Let not perfection be the enemy of progress… I don’t believe in the idea of making a “configurable design” as desirable - a handful of complete, down to every detail, board/code base/encoder or sensor combos (the magnetic sensors seem to be a lot easier to use than the other options), ideally for sale in small quantities, is going to be more useful to more people, I think, for the same workload, starting from this point. Some starts with one.

I would:
-Add an LED. This is important for many reasons during setup, debugging and to communicate with whatever user in the field. Very basic, human readable output.

-Make the connectors 2.54 mm pitch, both sides, except for power in/out, which has to be arranged to accommodate the higher current. I will be puting on screw terminal connectors, probably.

  • Ideally in a way that, with these particular MOSFETS, the pads can be flooded with solder to increase current capacity cheaply. IDK if I can swing that last one, but looking at the Lepton 2.0, I think maybe. Perhaps we can use some large gauge copper wire that you can solder on in the right places in addition, or as the approach to this, with some suitably sized through holes. That seems doable. Quick way to get your full 40 amps out of the MOSFETs without increasing the cost of the 10 amp config.

-Break out more pins. The right ones for CAN, PWM input, the ADC pins (good for analog input sensors, potentiometers etc), and the op amp pins ideally. Wiggle room.

-Getting more current out of the 5 volt regulator would be useful, I have a standard size RC servo in my machine that takes about 5 volts, an amp or so peak. Doesn’t work very hard, just has to move once in a blue moon, but it draws some. Basically the same thing a BEC is for on hobby ESC, basically, then, funnily enough.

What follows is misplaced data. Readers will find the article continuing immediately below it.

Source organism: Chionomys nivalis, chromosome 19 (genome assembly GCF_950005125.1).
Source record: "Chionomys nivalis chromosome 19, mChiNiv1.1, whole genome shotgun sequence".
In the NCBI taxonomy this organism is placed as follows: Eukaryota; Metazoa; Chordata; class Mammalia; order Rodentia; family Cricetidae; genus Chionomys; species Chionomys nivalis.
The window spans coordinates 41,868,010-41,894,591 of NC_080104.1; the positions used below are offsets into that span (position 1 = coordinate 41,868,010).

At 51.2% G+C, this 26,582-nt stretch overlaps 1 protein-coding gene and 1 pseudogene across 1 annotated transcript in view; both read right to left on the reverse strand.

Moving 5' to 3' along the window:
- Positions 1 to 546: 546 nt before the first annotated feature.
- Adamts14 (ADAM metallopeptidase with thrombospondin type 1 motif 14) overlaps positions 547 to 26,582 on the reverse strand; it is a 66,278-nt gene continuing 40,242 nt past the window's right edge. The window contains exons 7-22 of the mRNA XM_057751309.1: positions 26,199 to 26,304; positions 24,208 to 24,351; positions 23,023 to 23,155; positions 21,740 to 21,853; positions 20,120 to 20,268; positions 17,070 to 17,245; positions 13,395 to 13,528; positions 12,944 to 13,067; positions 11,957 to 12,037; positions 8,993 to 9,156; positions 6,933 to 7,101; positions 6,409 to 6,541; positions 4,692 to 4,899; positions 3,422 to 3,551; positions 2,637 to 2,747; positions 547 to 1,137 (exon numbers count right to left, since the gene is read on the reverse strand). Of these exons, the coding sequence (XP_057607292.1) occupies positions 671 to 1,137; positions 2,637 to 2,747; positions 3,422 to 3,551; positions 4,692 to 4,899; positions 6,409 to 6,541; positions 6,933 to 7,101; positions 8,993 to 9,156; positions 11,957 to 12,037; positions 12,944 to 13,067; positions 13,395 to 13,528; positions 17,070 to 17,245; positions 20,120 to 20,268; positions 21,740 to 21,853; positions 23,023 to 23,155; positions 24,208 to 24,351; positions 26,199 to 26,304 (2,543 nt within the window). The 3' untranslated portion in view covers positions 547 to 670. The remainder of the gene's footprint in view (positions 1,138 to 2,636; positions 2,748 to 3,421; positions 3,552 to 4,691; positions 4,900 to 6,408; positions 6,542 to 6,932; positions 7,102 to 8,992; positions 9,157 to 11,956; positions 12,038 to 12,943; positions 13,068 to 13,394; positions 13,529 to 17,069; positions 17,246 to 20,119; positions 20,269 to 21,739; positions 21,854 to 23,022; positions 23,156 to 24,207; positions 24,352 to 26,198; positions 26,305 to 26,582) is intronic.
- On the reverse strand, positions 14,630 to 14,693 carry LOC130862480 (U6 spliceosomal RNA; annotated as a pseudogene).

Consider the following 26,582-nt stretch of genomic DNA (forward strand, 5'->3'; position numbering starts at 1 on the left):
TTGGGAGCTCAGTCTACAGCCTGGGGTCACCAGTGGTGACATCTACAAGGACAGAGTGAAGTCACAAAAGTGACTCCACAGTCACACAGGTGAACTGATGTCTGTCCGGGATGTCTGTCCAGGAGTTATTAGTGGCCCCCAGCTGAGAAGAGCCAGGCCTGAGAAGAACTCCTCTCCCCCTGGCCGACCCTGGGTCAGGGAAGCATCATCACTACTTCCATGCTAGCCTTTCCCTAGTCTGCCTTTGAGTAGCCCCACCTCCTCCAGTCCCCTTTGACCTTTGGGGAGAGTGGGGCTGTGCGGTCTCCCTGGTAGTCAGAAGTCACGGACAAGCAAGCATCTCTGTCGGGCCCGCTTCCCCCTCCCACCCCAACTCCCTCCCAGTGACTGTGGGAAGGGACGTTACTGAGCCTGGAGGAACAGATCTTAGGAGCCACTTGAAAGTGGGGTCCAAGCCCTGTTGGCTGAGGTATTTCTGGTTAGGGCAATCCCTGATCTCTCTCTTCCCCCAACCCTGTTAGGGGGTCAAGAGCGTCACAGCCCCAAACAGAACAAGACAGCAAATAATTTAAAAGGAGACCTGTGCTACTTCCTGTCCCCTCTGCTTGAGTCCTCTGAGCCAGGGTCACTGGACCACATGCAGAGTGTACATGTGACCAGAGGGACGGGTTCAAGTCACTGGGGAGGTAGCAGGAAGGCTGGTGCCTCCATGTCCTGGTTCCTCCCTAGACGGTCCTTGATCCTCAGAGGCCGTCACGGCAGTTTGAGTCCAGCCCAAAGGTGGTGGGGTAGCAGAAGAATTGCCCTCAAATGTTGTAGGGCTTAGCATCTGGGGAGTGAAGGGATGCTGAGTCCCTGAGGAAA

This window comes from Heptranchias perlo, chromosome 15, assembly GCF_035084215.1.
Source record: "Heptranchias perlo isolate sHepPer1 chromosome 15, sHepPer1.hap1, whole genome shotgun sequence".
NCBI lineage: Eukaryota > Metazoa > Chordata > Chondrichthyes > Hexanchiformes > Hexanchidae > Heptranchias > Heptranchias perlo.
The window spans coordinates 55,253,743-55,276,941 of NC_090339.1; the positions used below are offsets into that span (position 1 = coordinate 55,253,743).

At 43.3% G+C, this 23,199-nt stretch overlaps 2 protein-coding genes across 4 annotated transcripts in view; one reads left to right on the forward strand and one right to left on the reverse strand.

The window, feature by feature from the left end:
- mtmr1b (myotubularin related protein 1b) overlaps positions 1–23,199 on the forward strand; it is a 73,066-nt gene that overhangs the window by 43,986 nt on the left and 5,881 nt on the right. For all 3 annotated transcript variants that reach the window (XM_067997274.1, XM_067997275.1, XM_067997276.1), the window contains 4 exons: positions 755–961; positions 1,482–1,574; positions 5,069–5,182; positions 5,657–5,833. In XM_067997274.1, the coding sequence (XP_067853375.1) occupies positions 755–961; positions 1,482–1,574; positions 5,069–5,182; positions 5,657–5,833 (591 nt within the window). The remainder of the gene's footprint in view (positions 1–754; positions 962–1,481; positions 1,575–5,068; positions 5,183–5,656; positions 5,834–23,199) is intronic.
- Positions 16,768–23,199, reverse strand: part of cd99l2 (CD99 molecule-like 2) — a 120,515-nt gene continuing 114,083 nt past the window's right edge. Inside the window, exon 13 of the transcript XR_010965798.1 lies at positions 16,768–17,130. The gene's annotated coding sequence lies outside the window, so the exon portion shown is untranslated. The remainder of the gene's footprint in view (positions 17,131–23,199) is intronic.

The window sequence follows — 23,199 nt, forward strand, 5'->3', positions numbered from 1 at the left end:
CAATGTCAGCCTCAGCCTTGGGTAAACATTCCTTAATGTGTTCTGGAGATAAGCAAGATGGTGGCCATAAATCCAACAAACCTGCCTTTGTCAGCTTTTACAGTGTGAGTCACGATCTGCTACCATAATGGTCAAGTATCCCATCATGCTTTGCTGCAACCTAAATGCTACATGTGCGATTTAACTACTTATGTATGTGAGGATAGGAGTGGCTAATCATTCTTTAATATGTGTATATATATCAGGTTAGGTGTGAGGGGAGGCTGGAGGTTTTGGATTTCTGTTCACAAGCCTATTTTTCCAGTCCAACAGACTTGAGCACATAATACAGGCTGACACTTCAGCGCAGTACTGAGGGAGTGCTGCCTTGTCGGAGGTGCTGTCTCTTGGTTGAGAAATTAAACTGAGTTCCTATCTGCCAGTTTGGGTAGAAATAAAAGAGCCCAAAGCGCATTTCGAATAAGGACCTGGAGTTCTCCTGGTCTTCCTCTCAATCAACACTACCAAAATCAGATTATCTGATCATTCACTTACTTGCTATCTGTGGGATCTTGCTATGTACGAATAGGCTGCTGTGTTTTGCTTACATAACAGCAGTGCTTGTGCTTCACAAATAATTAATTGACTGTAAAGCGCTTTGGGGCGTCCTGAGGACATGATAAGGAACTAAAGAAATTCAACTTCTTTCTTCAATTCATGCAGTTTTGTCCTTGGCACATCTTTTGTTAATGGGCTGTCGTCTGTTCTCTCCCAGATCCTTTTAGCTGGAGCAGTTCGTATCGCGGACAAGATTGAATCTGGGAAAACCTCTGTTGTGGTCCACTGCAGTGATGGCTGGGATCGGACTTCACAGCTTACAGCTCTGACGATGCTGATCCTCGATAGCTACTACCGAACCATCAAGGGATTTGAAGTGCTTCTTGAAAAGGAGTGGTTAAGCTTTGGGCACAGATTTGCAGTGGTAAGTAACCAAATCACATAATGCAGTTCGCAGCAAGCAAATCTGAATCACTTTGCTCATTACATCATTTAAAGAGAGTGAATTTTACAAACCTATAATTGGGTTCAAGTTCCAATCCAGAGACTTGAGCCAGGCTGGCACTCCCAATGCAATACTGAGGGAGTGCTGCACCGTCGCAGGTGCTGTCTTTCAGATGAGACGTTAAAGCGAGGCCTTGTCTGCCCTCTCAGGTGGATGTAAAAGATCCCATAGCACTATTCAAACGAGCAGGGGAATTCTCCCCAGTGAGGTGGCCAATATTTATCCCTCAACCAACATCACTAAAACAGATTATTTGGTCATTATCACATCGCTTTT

I have no use for current sense apparently, so I cannot put the effort into trying to implement that. It won’t work as a sensorless ESC without that but there are already Bl_heli ones for that. It certainly has it’s uses to measure motor characteristics, sensorless commutation which is cheap and has it’s perks, but I just have to trim back what I bite off wherever possible and people keep saying this is expensive, too.

Integrating the sensor is too much work, and I would have to shrink the board which might be a problem, to fit inside my fan, so I decided not to undertake that.

Other people are already selling simplefoc boards of various kinds on aliexpress, and soon enough people will start selling them if this turns out ok, I believe. Those guys are always looking for stuff to sell, I think they will be all over it. Their costs of production are way lower than what JLCB charges, I am sure, and so is the cost of labor etc, so they can do a better job on that part. I don’t wish to discuss selling them personally, I don’t think that is a fruitful avenue of discussion (although people seem to tend to do that so go nuts if you want I guess).